Offices under the Family Courts specific to each judicial circuit manage juvenile probation services, although the state’s Judiciary Branch provides funding for these services. Hawaii enjoys a relatively small number of juvenile probationers. According to the Hawaii Attorney General’s office, the number of probationers remained around 500 between 1999 and 2008. This remained steady despite a steep increase in the number of juvenile arrests of young men during this period.
- Grand Canyon University - B.S. in Justice Studies and M.S. in Criminal Justice
- SNHU - A.S. in Criminal Justice, B.S. in Criminal Justice - Corrections, and M.S. in Criminal Justice
- Strayer University - Bachelors of Science Degree in Criminal Justice
How to Become a Juvenile Probation Officer in Hawaii: Education Requirements
Candidates for juvenile probation officer jobs should possess at least a bachelor’s degree in one of the following fields:
- Law enforcement
- Juvenile psychology
- Social welfare
Candidates who possess an advanced degree like a Master of Social Work may experience competitive advantages in the hiring process, career advancement and additional salary benefits. Well qualified candidates should also have at least one year of professional experience in a related field like substance recovery, detention or social work.
The state of Hawaii does not utilize statewide standards for juvenile probation officer training, so customized training programs are developed by each of the eight field offices within the District Court Probation Branch of the Administrative Office of the State Courts. Supervisors conduct introductory and ongoing training for juvenile probation officers.
Unique Programs in Hawaii’s Juvenile Justice System
Among the most important programs within the Hawaii juvenile probation system is the Hawaii Girls Court, which is one of the first gender specific courts in the country. In addition to an all-female workforce of judges, therapists, detention officers and probation officers, the Hawaii Girls Court seeks to develop programs that recognize social and biological differences of women. This unique system has proven highly effective in reaching young female offenders and actuating positive changes in their lives.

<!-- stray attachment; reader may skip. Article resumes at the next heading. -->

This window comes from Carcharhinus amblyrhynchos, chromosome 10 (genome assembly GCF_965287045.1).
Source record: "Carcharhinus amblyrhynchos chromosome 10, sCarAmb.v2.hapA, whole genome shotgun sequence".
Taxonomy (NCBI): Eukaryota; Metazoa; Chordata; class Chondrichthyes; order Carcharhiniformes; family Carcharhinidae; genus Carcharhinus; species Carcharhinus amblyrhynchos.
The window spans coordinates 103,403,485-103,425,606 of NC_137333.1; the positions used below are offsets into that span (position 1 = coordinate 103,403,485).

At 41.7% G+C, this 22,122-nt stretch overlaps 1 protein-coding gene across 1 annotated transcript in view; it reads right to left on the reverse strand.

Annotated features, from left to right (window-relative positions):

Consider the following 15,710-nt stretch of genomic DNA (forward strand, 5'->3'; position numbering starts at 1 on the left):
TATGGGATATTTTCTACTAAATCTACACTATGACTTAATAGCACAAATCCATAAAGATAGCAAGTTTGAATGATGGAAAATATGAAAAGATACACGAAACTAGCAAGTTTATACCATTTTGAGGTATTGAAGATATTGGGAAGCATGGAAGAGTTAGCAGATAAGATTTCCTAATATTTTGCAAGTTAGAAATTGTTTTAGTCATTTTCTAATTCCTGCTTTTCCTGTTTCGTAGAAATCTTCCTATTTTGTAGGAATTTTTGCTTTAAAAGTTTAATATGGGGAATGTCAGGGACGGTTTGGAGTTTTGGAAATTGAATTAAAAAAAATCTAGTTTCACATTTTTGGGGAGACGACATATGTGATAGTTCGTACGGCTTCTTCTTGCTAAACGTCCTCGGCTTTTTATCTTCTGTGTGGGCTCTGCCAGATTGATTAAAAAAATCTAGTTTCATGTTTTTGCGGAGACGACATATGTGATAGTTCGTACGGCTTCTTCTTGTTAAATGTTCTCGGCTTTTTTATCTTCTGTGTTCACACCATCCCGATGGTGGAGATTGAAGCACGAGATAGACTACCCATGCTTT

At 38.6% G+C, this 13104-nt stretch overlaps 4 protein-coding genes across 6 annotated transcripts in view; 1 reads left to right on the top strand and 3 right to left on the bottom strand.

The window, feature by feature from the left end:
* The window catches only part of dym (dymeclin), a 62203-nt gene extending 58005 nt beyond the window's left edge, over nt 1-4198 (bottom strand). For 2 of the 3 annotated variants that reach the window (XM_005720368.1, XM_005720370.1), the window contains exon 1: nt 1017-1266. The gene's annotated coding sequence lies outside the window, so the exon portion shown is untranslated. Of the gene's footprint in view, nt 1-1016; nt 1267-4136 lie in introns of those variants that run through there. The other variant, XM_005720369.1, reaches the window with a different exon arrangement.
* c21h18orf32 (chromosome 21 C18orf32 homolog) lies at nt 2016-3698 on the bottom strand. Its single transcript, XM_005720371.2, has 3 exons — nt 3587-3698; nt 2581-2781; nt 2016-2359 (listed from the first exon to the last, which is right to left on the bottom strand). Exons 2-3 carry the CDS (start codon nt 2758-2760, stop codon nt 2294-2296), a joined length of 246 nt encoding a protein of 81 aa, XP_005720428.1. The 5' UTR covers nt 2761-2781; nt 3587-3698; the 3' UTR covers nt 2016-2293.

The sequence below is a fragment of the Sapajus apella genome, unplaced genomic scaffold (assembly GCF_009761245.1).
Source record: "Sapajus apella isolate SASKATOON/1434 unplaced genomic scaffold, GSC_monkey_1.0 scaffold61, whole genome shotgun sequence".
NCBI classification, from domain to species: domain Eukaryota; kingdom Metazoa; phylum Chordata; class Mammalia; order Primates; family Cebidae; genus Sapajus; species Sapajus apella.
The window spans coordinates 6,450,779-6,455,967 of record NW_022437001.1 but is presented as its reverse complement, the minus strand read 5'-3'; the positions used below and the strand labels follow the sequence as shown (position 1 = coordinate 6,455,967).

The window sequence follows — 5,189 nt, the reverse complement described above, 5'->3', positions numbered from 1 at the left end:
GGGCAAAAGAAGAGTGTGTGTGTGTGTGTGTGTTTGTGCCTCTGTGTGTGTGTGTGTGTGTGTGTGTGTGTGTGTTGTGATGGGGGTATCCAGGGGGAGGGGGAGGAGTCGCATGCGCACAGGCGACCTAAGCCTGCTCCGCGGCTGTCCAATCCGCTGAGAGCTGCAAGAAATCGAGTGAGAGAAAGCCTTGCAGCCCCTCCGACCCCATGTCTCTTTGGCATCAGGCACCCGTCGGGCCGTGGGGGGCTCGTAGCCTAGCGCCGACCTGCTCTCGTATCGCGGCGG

Another highly effective program is the Intensive Supervision Juvenile Probation Program. This is a four-stage program that focuses on high-risk offenders involved in gangs or substance abuse. The program utilizes robust surveillance and behavior modification techniques to instill positive life changes. Juvenile probation officers in this program are usually assigned smaller caseloads, and utilize advanced methodologies like electronic monitoring and random drug testing. This program has produced a 63 percent success rate for probationers who successfully completed the program, which stands in contrast to the 44 percent success rate among those who failed to complete Intensive Supervision.
A study by the Juvenile Justice State Advisory Council found that certain ethnic groups exhibited a greater propensity for committing offenses. The study also found that almost half of the arrests were for running away and truancy rather than violations to persons or property. Criticism has been directed at the juvenile probation system, which is too eager to send probationers into the detention system. The study produces recommendations that include closer cooperation among courts, social welfare groups and schools. It also recommended adding a civil citation system that would assign tickets rather than immediately detaining probation violators.